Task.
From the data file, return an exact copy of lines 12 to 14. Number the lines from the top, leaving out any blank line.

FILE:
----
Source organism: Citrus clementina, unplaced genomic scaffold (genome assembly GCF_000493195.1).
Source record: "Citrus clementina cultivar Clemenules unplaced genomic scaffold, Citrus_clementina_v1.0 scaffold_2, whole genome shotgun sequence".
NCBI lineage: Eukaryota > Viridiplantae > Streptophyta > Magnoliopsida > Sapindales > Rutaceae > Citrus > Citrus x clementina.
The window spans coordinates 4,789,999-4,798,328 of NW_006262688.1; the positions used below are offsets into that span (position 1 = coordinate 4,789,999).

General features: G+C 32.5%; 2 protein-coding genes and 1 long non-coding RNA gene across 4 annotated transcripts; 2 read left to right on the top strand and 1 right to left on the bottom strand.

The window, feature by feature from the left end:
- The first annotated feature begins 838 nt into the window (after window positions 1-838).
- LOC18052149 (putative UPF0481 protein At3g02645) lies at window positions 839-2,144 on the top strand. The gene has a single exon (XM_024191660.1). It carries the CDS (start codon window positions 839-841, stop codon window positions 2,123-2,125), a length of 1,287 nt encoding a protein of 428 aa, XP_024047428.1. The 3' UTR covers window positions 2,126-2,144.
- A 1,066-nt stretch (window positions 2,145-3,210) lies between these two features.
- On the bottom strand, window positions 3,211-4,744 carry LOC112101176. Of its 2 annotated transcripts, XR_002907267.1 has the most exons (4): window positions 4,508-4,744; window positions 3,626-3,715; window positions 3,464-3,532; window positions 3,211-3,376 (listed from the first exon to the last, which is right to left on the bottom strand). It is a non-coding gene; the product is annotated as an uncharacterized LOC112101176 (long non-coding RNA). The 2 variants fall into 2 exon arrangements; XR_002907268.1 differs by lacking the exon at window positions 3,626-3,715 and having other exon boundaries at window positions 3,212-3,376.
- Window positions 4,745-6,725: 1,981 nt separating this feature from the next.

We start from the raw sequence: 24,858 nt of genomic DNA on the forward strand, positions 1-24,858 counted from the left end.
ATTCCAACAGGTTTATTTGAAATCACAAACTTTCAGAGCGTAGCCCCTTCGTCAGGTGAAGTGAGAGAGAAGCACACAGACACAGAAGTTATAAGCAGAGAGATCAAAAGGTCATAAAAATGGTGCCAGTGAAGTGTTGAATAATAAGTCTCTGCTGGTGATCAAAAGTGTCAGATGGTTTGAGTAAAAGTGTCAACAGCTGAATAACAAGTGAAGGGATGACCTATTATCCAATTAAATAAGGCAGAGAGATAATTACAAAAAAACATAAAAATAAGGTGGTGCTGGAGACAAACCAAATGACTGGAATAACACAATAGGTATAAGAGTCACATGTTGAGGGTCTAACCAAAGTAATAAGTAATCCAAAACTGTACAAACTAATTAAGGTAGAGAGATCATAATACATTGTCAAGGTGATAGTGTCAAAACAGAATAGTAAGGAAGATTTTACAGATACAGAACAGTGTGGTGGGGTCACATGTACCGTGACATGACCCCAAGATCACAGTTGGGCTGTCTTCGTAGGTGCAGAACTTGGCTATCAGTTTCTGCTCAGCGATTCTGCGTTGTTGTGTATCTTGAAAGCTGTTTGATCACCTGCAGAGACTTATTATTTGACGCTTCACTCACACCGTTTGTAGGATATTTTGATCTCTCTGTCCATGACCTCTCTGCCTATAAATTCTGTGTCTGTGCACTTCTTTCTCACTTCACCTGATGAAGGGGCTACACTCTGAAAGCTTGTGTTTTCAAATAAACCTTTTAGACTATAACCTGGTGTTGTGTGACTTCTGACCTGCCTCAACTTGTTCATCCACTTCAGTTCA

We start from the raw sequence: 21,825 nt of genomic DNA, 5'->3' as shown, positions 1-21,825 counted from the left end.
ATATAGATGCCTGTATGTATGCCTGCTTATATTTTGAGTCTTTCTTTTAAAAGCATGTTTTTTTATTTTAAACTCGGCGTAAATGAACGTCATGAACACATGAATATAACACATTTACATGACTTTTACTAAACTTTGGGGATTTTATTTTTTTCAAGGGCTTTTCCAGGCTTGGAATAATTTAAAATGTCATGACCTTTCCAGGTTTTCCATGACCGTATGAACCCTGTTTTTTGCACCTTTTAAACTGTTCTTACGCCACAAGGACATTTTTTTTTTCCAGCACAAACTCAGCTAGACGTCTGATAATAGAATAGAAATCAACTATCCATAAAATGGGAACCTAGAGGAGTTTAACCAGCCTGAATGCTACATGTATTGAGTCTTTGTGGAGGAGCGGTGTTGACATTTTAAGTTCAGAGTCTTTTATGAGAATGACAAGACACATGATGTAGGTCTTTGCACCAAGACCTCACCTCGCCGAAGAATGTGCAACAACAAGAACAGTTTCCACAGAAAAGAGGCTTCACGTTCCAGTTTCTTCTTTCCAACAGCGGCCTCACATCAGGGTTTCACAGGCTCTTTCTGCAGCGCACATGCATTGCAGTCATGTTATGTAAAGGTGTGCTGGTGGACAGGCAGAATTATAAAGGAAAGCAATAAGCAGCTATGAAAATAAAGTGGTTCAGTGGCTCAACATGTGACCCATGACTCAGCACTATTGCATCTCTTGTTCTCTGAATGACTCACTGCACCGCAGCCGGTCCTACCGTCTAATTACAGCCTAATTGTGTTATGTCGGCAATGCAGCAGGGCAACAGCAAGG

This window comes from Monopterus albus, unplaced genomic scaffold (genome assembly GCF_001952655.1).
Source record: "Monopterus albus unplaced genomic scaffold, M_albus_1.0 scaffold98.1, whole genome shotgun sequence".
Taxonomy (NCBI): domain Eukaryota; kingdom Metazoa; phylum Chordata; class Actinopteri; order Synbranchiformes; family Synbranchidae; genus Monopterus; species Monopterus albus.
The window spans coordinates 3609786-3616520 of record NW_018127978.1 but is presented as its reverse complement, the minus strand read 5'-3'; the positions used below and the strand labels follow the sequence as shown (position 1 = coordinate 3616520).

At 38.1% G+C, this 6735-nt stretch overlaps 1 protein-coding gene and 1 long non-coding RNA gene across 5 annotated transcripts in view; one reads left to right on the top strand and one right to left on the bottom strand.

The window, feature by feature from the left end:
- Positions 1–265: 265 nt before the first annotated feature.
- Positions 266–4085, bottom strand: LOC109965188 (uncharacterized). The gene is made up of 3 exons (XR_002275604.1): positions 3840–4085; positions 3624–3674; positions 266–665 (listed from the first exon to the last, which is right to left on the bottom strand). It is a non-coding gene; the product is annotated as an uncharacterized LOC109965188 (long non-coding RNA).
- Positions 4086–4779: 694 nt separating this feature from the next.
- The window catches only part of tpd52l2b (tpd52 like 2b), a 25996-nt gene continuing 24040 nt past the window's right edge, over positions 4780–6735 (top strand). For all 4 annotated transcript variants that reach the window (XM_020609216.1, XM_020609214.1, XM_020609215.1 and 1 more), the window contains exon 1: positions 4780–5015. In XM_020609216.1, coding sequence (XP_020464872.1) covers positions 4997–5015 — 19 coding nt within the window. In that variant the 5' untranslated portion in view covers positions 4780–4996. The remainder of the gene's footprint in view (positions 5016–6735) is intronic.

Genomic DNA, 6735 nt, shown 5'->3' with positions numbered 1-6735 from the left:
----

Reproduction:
We start from the raw sequence: 24,858 nt of genomic DNA on the forward strand, positions 1-24,858 counted from the left end.
ATTCCAACAGGTTTATTTGAAATCACAAACTTTCAGAGCGTAGCCCCTTCGTCAGGTGAAGTGAGAGAGAAGCACACAGACACAGAAGTTATAAGCAGAGAGATCAAAAGGTCATAAAAATGGTGCCAGTGAAGTGTTGAATAATAAGTCTCTGCTGGTGATCAAAAGTGTCAGATGGTTTGAGTAAAAGTGTCAACAGCTGAATAACAAGTGAAGGGATGACCTATTATCCAATTAAATAAGGCAGAGAGATAATTACAAAAAAACATAAAAATAAGGTGGTGCTGGAGACAAACCAAATGACTGGAATAACACAATAGGTATAAGAGTCACATGTTGAGGGTCTAACCAAAGTAATAAGTAATCCAAAACTGTACAAACTAATTAAGGTAGAGAGATCATAATACATTGTCAAGGTGATAGTGTCAAAACAGAATAGTAAGGAAGATTTTACAGATACAGAACAGTGTGGTGGGGTCACATGTACCGTGACATGACCCCAAGATCACAGTTGGGCTGTCTTCGTAGGTGCAGAACTTGGCTATCAGTTTCTGCTCAGCGATTCTGCGTTGTTGTGTATCTTGAAAGCTGTTTGATCACCTGCAGAGACTTATTATTTGACGCTTCACTCACACCGTTTGTAGGATATTTTGATCTCTCTGTCCATGACCTCTCTGCCTATAAATTCTGTGTCTGTGCACTTCTTTCTCACTTCACCTGATGAAGGGGCTACACTCTGAAAGCTTGTGTTTTCAAATAAACCTTTTAGACTATAACCTGGTGTTGTGTGACTTCTGACCTGCCTCAACTTGTTCATCCACTTCAGTTCA

We start from the raw sequence: 21,825 nt of genomic DNA, 5'->3' as shown, positions 1-21,825 counted from the left end.